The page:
• Conservative Push - This is the strategy that, in my opinion, offers the best chance of succeeding when done correctly. Simply put, the runner's teammates form a wall of sorts, pushing in front of the runner, and using the advantage of numbers to obliterate any defenders who stand in the way. A well organized, communicating five-man wall is one of the hardest things to defend in rift, and can generally only be countered by well-used supers, or the defenders throwing everything into the lane that the push is coming from. In order to pull this off, the runner simply hesitates briefly after getting the spark, in order for the teammates to begin the push, and then follows behind. If you're playing with all randoms, the best you can hope for is probably going to be two or three people pushing ahead of you, but it's better than nothing. If you can't get at least that many then one of the other techniques may be better suited. When playing with randoms, a trick I like to use when following behind a two to three man push is to stay out of sight until the last possible minute. This makes the defenders second guess where exactly the runner is, and they're less likely to all-out collapse on the push as quickly as they would if they knew the runner was there.
  • Flanking - A tricky maneuver in which the spark runner takes an indirect path to the opposing teams rift, usually solo and along the outside of the map. Relies on the enemy team being distracted by the runner's teammates pushing from a different direction. Works very well when conservative pushes have been used before it, because, as the enemy team reacts to the perceived push coming from one lane, they'll collapse defenders on that area which leaves alternative lanes unguarded. Be careful when using these, however, as a flanking runner is generally alone or with a single teammate, which means if the initial push isn't successful in distracting the defenders they can easily be out-numbered. These can be set up with or without communication, simply by observing which direction in which the majority of the team goes after picking up the spark, and then going a different way. In order for it to succeed, the enemy team must either not realize it is being flanked, or be so overpowered by the initial push that they can't react to it. Once a flank has been used, it strengthens the power of the conservative push, as the opposing team will be hesitant to pull defenders off of the outer lanes to counter it.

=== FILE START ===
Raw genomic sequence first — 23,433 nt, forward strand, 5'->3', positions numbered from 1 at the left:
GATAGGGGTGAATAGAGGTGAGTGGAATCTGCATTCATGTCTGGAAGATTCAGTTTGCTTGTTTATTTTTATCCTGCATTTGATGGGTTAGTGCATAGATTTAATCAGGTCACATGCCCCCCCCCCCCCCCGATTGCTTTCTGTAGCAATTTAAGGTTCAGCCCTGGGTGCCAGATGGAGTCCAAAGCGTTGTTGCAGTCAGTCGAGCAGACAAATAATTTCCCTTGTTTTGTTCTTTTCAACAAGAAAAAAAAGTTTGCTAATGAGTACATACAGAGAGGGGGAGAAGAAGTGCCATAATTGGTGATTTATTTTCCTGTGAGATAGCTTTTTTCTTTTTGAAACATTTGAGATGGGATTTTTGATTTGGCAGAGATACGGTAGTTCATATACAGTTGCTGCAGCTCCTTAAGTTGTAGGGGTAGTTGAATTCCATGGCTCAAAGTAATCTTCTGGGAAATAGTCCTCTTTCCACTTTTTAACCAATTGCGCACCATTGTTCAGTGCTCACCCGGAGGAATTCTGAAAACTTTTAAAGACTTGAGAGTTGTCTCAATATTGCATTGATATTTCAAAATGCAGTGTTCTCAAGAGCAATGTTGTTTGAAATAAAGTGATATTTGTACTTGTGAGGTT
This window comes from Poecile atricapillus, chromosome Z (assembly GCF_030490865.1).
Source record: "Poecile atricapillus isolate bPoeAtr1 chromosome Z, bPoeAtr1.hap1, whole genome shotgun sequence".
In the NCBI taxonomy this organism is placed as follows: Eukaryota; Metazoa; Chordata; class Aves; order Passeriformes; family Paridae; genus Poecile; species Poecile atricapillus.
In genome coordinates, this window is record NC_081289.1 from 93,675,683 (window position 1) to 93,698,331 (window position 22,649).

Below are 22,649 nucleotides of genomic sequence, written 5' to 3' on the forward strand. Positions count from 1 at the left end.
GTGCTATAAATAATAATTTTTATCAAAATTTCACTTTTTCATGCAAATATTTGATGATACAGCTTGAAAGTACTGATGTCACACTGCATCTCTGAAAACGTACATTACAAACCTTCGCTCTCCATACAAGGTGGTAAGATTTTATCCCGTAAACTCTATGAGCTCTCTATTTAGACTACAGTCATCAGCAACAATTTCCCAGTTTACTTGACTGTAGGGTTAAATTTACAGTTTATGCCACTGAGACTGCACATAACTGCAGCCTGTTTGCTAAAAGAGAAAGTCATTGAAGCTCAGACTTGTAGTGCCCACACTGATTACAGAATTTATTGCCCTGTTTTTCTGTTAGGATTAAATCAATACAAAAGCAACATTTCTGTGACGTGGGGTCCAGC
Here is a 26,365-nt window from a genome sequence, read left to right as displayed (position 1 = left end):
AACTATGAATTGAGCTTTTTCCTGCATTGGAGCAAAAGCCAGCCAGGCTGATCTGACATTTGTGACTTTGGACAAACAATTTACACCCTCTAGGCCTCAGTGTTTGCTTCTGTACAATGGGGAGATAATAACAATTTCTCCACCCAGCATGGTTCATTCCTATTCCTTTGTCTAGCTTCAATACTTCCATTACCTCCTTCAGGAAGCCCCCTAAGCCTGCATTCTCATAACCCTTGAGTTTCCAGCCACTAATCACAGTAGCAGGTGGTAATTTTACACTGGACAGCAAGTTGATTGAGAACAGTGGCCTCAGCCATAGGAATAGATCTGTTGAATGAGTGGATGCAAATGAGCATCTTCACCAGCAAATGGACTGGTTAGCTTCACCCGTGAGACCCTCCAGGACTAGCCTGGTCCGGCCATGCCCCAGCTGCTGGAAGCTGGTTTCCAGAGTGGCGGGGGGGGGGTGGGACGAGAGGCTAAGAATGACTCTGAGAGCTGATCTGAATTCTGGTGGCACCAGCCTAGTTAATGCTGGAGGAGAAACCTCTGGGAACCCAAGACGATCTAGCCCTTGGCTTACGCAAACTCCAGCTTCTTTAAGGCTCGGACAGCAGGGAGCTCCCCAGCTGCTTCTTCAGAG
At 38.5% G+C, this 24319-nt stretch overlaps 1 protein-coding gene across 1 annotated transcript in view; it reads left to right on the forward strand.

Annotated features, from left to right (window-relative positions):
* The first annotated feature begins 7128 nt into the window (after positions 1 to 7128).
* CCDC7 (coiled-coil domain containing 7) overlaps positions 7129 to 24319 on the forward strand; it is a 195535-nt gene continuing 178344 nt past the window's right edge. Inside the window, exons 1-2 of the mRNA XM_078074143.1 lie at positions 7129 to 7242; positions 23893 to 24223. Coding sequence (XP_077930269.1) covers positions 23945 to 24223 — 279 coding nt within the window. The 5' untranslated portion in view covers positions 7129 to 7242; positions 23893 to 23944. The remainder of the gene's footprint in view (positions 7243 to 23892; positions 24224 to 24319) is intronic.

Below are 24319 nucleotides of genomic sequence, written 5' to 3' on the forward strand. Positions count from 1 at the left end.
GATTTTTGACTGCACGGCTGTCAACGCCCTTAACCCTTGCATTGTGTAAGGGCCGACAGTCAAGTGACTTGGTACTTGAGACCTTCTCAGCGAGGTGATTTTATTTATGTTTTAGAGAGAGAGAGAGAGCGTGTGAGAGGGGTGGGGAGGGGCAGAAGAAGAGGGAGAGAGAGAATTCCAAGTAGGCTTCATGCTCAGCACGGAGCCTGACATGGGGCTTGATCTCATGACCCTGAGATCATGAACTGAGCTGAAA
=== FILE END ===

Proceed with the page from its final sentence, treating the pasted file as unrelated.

• Feinting - Starts off as a conservative push and ends as a flank. Basically, you follow the push just long enough for it begin engaging with the defenders, and allow the defenders to see you as part of the push. Once they collapse onto the main push, the runner drops back into an alternate route. This must be done quickly and decisively, or else the defenders will get suspicious that the runner hasn't been seen again and suspect something is up, pulling defenders back and catching the runner undefended. I find this works well with random teammates, as it doesn't require a strong, coordinated push to be successful, and instead works based on the aggressiveness and impatience of the opposing team. However, once it has been used it generally won't be as easy to do a second time.

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TL;DR for Spark Runners - I recommend waiting to see where your teammates push to and then following them. You can start to run off on your own and hope teammates follow you, but with blue-berries it's not a guarantee they will, so I like to hesitate for a moment once I safely have the spark in my control, and take stock of where all my teammates are. If they're mulling around in the center not really going anywhere, try a small forward push and see if anyone follows. With luck at least a few will catch on. If not, then try to use them as distractions and sneak around. One possible opportunity can come when the opposing team overextends in their defense and you can sneak straight though and go directly to the rift, but against good teams this is rare.

Remember that running the spark is all about situational awareness:

  • Do you have a number of teammates with you? Are they following you when you run? Are they leading the way?